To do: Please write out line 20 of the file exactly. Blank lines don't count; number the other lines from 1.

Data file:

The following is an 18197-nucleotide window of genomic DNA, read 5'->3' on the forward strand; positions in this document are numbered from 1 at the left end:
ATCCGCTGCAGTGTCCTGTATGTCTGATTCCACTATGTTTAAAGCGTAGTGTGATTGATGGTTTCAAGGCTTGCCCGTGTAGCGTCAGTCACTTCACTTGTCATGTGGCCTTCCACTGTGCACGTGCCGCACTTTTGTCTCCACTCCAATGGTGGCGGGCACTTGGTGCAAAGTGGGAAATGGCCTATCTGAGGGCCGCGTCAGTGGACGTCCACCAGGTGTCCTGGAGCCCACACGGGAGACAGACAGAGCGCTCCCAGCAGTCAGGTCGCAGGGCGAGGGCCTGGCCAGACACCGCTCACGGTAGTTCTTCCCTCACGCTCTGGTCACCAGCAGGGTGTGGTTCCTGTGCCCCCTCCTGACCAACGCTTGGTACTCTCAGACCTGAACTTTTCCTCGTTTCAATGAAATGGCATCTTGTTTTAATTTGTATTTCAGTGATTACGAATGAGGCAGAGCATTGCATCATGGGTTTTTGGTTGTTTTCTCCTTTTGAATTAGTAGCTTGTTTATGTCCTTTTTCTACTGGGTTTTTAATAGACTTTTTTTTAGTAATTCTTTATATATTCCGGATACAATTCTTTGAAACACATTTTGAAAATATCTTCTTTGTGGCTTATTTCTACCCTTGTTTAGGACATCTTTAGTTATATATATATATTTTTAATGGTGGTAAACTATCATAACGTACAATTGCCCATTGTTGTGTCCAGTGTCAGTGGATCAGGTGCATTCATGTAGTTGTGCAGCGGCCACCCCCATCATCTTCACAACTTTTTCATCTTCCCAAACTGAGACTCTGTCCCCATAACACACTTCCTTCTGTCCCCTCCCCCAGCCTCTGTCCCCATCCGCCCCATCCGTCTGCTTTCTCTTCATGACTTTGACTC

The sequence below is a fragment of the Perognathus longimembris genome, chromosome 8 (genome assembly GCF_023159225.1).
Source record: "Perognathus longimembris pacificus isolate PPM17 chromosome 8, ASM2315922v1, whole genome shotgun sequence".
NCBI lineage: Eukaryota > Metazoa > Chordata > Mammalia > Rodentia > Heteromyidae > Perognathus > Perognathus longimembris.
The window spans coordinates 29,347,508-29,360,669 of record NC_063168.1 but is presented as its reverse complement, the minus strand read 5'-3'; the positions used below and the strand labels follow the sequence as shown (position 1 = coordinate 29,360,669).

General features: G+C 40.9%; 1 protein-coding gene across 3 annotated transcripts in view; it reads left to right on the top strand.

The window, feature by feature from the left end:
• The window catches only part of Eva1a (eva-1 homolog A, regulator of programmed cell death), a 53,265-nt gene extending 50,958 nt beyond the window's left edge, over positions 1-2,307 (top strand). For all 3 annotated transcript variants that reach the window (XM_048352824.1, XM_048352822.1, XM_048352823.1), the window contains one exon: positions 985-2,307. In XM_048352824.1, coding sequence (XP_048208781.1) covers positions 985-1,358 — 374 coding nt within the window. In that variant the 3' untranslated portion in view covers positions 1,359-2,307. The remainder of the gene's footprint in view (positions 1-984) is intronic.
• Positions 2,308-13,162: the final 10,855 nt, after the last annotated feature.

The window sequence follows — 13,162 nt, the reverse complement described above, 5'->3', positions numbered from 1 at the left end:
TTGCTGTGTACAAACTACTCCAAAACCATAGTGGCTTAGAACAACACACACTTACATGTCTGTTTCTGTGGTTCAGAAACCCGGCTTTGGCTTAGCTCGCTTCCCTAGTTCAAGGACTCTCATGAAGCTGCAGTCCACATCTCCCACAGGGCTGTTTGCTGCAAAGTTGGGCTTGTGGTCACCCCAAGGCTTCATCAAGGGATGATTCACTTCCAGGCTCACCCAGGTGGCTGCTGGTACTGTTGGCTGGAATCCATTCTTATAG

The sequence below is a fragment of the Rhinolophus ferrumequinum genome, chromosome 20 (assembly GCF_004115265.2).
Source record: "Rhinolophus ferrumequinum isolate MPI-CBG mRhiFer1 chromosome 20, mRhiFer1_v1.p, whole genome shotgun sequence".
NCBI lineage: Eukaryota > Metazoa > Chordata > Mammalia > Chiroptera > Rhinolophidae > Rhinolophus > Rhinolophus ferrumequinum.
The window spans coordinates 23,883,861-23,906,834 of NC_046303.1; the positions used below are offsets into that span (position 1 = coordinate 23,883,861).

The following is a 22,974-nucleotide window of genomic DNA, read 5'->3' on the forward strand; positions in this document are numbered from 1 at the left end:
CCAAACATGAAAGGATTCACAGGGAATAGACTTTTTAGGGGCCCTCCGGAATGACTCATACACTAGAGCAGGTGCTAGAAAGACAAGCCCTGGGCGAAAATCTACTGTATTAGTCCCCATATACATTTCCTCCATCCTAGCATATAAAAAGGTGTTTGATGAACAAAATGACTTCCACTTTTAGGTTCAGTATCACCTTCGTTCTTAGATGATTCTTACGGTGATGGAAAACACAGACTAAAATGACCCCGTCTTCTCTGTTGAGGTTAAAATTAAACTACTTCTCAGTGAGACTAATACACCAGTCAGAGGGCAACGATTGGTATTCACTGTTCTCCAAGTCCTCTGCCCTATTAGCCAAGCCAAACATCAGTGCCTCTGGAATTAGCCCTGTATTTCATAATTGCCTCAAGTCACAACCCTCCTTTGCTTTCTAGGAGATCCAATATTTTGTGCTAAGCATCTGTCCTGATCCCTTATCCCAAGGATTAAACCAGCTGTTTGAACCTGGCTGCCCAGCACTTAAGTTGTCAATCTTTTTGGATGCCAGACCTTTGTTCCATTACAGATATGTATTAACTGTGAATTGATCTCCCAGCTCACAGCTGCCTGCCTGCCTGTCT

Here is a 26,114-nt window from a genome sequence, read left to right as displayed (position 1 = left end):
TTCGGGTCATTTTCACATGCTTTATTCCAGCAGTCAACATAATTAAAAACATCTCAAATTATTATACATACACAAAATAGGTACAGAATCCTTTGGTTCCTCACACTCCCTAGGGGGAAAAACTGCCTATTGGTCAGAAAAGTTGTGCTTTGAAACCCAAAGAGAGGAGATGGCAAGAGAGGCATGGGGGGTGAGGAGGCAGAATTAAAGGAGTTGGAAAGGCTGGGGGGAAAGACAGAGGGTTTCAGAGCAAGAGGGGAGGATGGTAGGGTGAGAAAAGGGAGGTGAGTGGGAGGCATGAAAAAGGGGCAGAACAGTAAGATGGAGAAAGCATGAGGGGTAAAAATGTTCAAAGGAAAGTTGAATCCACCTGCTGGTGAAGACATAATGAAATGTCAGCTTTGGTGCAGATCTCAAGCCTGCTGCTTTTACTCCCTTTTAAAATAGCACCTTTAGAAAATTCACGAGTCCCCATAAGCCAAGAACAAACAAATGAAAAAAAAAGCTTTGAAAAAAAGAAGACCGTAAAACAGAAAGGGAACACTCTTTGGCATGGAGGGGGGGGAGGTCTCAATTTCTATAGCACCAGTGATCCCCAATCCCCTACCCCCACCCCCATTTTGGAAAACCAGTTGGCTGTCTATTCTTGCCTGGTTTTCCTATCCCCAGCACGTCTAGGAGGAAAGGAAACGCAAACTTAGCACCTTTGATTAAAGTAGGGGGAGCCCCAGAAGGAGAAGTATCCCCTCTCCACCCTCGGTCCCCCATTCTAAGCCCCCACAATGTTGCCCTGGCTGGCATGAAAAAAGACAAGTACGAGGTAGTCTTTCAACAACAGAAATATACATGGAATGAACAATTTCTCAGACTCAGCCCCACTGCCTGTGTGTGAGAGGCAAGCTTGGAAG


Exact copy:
TTCGGGTCATTTTCACATGCTTTATTCCAGCAGTCAACATAATTAAAAACATCTCAAATTATTATACATACACAAAATAGGTACAGAATCCTTTGGTTCCTCACACTCCCTAGGGGGAAAAACTGCCTATTGGTCAGAAAAGTTGTGCTTTGAAACCCAAAGAGAGGAGATGGCAAGAGAGGCATGGGGGGTGAGGAGGCAGAATTAAAGGAGTTGGAAAGGCTGGGGGGAAAGACAGAGGGTTTCAGAGCAAGAGGGGAGGATGGTAGGGTGAGAAAAGGGAGGTGAGTGGGAGGCATGAAAAAGGGGCAGAACAGTAAGATGGAGAAAGCATGAGGGGTAAAAATGTTCAAAGGAAAGTTGAATCCACCTGCTGGTGAAGACATAATGAAATGTCAGCTTTGGTGCAGATCTCAAGCCTGCTGCTTTTACTCCCTTTTAAAATAGCACCTTTAGAAAATTCACGAGTCCCCATAAGCCAAGAACAAACAAATGAAAAAAAAAGCTTTGAAAAAAAGAAGACCGTAAAACAGAAAGGGAACACTCTTTGGCATGGAGGGGGGGGAGGTCTCAATTTCTATAGCACCAGTGATCCCCAATCCCCTACCCCCACCCCCATTTTGGAAAACCAGTTGGCTGTCTATTCTTGCCTGGTTTTCCTATCCCCAGCACGTCTAGGAGGAAAGGAAACGCAAACTTAGCACCTTTGATTAAAGTAGGGGGAGCCCCAGAAGGAGAAGTATCCCCTCTCCACCCTCGGTCCCCCATTCTAAGCCCCCACAATGTTGCCCTGGCTGGCATGAAAAAAGACAAGTACGAGGTAGTCTTTCAACAACAGAAATATACATGGAATGAACAATTTCTCAGACTCAGCCCCACTGCCTGTGTGTGAGAGGCAAGCTTGGAAG